I mean, the vast majority of Democrats on Capitol Hill would prefer not to have to do anything on entitlements; would prefer, frankly, not to have to do anything on some of these debt and deficit problems. And Iím sympathetic to their concerns, because theyíre looking after folks who are already hurting and already vulnerable, and there are a lot of families out there and seniors who are dependant on some of these programs.
And what Iíve tried to explain to them is, number one, if you look at the numbers, then Medicare in particular will run out of money and we will not be able to sustain that program no matter how much taxes go up. I mean, itís not an option for us to just sit by and do nothing. And if youíre a progressive who cares about the integrity of Social Security and Medicare and Medicaid, and believes that it is part of what makes our country great that we look after our seniors and we look after the most vulnerable, then we have an obligation to make sure that we make those changes that are required to make it sustainable over the long term.
And if youíre a progressive that cares about investments in Head Start and student loan programs and medical research and infrastructure, weíre not going to be able to make progress on those areas if we havenít gotten our fiscal house in order.
So the argument Iím making to my party is, the values we care about -- making sure that everybody in this country has a shot at the American Dream and everybody is out there with the opportunity to succeed if they work hard and live a responsible life, and that government has a role to play in providing some of that opportunity through things like student loans and making sure that our roads and highways and airports are functioning, and making sure that weíre investing in research and development for the high-tech jobs of the future -- if you care about those things, then youíve got to be interested in figuring out how do we pay for that in a responsible way.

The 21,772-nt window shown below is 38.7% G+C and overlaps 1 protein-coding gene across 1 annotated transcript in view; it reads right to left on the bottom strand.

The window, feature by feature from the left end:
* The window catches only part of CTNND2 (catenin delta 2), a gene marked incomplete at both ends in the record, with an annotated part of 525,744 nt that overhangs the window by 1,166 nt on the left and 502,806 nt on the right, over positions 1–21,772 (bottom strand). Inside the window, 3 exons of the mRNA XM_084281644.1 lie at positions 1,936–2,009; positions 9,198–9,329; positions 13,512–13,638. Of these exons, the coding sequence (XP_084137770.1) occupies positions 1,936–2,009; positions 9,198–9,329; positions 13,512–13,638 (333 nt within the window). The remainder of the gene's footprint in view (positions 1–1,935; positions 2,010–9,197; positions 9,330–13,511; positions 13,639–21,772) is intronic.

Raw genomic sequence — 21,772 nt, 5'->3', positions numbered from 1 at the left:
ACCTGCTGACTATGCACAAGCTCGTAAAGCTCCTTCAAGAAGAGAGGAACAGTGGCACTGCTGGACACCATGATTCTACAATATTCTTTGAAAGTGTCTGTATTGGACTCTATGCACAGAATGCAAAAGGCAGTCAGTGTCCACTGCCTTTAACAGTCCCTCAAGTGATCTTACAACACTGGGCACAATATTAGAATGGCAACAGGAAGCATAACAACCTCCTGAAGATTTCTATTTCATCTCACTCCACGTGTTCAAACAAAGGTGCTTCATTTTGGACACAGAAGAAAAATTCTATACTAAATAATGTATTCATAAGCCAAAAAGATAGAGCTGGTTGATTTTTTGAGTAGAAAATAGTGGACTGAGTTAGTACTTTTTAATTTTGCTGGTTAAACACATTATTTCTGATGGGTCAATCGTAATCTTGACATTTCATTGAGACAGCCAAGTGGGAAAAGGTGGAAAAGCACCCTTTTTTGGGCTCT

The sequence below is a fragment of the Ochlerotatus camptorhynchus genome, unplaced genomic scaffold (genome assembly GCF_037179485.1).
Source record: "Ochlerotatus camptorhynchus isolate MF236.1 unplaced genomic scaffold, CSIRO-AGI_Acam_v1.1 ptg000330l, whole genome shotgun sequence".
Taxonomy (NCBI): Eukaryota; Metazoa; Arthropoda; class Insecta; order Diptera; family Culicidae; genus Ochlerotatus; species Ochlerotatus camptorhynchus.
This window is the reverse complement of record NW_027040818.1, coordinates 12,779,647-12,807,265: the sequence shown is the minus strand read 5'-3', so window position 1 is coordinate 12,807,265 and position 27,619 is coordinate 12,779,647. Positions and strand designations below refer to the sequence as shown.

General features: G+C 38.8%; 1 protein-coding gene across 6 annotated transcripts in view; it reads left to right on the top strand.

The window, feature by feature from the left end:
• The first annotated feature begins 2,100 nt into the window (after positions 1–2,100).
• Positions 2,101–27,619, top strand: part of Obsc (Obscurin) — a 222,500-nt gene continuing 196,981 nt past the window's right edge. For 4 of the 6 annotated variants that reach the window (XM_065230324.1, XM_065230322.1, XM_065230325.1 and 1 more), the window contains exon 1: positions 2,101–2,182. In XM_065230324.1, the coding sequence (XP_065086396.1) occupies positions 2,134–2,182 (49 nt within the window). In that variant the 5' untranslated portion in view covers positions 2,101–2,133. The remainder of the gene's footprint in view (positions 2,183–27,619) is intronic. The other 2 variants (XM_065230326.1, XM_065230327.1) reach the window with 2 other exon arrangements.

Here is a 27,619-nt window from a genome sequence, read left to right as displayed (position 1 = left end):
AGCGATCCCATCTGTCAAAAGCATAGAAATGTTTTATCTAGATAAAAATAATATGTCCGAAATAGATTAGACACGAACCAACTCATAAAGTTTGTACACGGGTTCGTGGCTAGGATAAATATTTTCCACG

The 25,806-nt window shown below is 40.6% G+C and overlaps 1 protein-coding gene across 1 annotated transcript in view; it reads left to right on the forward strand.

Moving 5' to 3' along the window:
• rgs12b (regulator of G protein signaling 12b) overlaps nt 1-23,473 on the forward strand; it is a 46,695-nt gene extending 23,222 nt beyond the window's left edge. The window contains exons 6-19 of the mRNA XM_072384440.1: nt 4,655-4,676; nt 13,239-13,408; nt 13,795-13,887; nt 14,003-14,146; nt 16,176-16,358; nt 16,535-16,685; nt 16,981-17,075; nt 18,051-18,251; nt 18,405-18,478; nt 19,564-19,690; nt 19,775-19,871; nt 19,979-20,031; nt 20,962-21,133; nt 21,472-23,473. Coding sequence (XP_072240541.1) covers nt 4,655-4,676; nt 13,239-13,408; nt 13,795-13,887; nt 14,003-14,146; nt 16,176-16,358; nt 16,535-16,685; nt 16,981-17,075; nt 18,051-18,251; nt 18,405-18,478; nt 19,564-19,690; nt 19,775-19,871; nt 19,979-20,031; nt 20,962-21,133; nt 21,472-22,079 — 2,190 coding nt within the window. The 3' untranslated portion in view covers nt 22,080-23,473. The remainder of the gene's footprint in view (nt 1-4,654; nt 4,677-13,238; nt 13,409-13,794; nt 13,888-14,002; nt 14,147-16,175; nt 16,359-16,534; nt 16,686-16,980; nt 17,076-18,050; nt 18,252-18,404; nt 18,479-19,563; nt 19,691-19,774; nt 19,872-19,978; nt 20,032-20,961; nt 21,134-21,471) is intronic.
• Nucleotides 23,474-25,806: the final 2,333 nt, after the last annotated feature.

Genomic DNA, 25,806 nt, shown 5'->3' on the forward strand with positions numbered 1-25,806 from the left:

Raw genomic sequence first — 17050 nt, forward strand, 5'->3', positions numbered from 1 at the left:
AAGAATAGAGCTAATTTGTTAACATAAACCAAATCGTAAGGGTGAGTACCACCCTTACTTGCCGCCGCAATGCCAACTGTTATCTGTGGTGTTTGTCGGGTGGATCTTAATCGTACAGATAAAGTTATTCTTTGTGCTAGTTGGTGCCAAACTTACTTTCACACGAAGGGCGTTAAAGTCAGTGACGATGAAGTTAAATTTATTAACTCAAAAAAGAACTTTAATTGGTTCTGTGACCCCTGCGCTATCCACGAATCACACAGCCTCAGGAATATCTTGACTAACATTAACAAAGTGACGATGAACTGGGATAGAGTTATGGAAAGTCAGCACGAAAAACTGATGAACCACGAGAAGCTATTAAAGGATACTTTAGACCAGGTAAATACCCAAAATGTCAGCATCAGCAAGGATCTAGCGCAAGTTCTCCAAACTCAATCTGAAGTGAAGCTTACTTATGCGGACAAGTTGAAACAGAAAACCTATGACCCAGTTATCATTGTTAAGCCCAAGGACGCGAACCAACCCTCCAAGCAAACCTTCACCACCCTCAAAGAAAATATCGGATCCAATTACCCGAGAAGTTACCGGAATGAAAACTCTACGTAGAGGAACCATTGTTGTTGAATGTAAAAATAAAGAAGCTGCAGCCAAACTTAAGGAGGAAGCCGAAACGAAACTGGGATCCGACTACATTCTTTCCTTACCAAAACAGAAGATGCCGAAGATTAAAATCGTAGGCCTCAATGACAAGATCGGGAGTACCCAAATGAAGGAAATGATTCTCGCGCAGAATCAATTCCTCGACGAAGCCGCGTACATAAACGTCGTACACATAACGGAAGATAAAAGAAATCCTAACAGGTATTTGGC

And so, yeah, weíre going to have a sales job; this is not pleasant. It is hard to persuade people to do hard stuff that entails trimming benefits and increasing revenues. But the reason weíve got a problem right now is people keep on avoiding hard things, and I think now is the time for us to go ahead and take it on.
... it really wouldn't be a trial balloon *with* a quote. It would be a policy proposal.
This demand, "show me where they said they're cutting!", it really makes no sense in this context, of the WaPo article and its fallout.
In fact, it suggests a degree of naivete, IMO.
If this was indeed a trial balloon, then the process worked exactly as it should: the idea was floated, it was shot down, and the President never had to attach his name to it.
All very pragmatic. All very practical. And all in keeping with the *reality* of the way things have been done for a long, long time.
Pragmatism. Practicality. Realism. Aren't these the very qualities we are told are most esteemed in today's political climate? Why are they not similarly valued in this case?
And I doubt people like Cesca even care about helping, actually.
I mean, they take a list of actions taken by Pres. Obama, then wrap it up in smirking insults, poisonous insinuations and (in this case) even an outright lie.
It's a shit sandwich, with the shit on the outside. And they wonder why people don't scarf it down?